Importantly, this transformation was led by a woman, reflecting the key role that Chinese women could and did play in China’s modernization. Some of China’s earliest factory workers were women. They experienced modernity and industrialization on the factory floor, and though many left and returned to start families in the countryside, they helped spread these new concepts and ideas to their children and families. In Fei’s novel, it is Baozhu, and not her weaver apprentice husband, Sanfu, who plays a crucial role in ending the strike.
The allegory of “Cocoon” is not black and white. Fei depicts the revolutionary potential of the countryside as something inherent to any traditional society swaying between new and old, but its realization comes gradually and is far from guaranteed. The novel’s other protagonist, Li Yipu, is a left-wing intellectual critical of Wu’s “moral economics.” Believing in the power of the people over individual self-transformation, his ideological differences with Wu further complicate Fei’s story.
This complexity, along with the novel’s focus on rural modernization as the key to national rejuvenation, reflects the debates that dominated China’s intellectual community in the 1930s. A pupa will eventually break through its cocoon and become a butterfly, but how do you keep that cocoon safe in the interim? China’s intellectuals and revolutionaries could never quite come to an agreement. As “Cocoon” suggests, Fei advocated for the establishment of modern industry in the countryside. Liang Shuming, a philosopher who advocated for the modernization of Confucianism, believed intellectual elites should work to improve the culture of rural areas. And Communists like Mao Zedong promoted systemic revolution by and through farmers themselves.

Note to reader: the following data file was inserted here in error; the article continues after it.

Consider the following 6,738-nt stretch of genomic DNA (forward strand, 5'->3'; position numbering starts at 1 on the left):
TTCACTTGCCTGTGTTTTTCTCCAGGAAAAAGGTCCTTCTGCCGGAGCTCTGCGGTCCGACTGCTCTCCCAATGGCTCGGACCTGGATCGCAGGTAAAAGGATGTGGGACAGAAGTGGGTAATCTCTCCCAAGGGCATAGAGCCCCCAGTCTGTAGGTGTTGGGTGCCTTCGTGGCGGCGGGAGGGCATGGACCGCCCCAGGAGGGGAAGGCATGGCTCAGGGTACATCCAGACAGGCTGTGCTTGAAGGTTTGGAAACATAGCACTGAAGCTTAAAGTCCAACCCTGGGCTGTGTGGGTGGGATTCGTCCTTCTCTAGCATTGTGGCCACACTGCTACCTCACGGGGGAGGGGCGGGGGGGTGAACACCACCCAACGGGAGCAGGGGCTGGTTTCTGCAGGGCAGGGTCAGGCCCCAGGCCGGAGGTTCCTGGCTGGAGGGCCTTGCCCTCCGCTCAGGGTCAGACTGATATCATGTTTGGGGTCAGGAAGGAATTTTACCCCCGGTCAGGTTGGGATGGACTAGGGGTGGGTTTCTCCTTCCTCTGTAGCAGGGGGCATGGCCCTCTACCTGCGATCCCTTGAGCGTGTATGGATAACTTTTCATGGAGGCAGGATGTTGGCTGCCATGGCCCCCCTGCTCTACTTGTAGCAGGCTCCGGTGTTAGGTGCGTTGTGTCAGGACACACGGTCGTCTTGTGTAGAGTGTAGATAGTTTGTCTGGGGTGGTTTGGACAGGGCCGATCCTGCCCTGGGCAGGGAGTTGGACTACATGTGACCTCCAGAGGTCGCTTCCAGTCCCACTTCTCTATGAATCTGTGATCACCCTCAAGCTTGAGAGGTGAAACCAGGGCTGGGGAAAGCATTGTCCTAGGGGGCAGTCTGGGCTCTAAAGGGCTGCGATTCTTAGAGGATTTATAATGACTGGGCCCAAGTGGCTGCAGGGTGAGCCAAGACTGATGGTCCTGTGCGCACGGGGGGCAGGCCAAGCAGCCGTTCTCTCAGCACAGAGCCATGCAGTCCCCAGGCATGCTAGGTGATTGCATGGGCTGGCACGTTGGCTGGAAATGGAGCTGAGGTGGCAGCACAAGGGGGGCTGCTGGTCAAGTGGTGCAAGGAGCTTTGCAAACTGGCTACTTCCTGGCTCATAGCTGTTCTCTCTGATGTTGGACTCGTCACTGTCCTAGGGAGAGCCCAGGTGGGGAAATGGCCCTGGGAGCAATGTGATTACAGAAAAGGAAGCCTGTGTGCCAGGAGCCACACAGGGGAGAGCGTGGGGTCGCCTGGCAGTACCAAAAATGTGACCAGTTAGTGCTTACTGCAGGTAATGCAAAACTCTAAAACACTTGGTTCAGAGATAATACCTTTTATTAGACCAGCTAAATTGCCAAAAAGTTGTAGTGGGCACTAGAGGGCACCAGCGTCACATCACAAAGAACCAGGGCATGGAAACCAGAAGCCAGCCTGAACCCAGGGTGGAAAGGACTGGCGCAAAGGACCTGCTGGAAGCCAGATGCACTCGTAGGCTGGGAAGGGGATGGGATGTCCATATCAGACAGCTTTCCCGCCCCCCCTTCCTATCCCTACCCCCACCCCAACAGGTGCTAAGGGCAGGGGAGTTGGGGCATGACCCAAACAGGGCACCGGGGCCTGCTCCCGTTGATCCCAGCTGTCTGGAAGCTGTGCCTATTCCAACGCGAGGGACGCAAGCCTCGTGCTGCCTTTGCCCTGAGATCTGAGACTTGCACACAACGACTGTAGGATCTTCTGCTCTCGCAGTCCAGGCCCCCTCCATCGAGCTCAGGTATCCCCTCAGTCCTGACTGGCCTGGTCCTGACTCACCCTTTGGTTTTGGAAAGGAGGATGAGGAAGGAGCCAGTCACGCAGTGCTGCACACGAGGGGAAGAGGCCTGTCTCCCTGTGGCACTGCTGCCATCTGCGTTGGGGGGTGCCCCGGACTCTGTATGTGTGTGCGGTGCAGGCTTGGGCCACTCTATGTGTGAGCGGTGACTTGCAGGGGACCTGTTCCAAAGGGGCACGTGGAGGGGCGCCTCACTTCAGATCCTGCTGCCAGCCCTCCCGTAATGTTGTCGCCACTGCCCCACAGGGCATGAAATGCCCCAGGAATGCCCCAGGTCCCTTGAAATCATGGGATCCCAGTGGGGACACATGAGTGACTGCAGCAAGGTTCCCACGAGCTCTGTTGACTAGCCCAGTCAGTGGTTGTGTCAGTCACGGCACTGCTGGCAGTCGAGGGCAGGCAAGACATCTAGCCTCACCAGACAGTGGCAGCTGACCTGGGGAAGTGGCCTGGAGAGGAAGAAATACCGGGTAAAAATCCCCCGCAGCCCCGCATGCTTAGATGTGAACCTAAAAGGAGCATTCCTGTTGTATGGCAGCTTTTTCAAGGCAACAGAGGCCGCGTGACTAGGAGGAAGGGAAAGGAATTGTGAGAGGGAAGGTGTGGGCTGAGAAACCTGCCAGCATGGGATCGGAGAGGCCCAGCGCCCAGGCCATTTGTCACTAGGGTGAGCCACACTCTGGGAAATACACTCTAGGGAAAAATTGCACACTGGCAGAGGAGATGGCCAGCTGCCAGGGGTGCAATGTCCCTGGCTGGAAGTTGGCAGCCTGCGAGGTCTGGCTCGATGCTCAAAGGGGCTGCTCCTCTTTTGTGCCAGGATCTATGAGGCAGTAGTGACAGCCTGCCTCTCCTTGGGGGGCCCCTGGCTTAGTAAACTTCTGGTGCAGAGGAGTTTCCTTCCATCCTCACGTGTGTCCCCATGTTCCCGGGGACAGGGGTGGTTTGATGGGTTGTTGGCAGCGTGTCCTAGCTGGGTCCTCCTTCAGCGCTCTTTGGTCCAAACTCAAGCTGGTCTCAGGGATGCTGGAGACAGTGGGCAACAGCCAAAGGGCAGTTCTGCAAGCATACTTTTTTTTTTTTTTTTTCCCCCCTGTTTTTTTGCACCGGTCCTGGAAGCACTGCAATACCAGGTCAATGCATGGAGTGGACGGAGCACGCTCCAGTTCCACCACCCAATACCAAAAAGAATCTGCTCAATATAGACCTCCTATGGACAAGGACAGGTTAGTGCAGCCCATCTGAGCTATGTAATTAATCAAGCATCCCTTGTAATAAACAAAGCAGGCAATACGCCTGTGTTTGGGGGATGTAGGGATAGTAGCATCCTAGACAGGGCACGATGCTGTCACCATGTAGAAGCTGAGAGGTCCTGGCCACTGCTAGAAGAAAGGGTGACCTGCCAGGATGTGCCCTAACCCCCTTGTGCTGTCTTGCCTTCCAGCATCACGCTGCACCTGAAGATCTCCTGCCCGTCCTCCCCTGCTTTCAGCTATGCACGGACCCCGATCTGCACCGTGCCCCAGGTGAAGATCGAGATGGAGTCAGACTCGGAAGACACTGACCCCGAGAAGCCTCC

After the end of the Cultural Revolution and the advent of “reform and opening-up” in the late 1970s, Fei found a countryside still in dire need of reform. Finally in a position to test his ideas, he advanced the “Sunan Model” of rural development in the 1980s, based on the experiences of small township and village enterprises in southern Jiangsu province.
Fei’s model was eventually overtaken by events, however, as the exodus of farmers from rural China radically altered the economic landscape of the countryside. The tug-of-war between tradition and modernity seen in “Cocoon” remains unresolved.
These issues are not limited to China, of course. Fei Xiaotong wrote “Cocoon” at Raymond Firth’s home in the quiet English village of Thorncombe. The spring after I found Fei’s manuscript, I followed his footsteps and boarded a southbound train into the English countryside. As I watched its fields roll by, I imagined how the scenery must have reminded a young Fei of his hometown. I also wondered how the ramifications of the United Kingdom’s decision to break from the European Union would affect its own farmers.
The Chinese edition of “Cocoon” was published in 2021, finally allowing readers to experience Fei’s vision for themselves. Perhaps it will inspire a new generation of scholars and writers to seek their own answers in the countryside.
Translator: Matt Turner; editor: Cai Yineng; portrait artist: Wang Zhenhao.
(Header image: Visual elements from VCG and Yangtse Evening Post, reedited by Sixth Tone)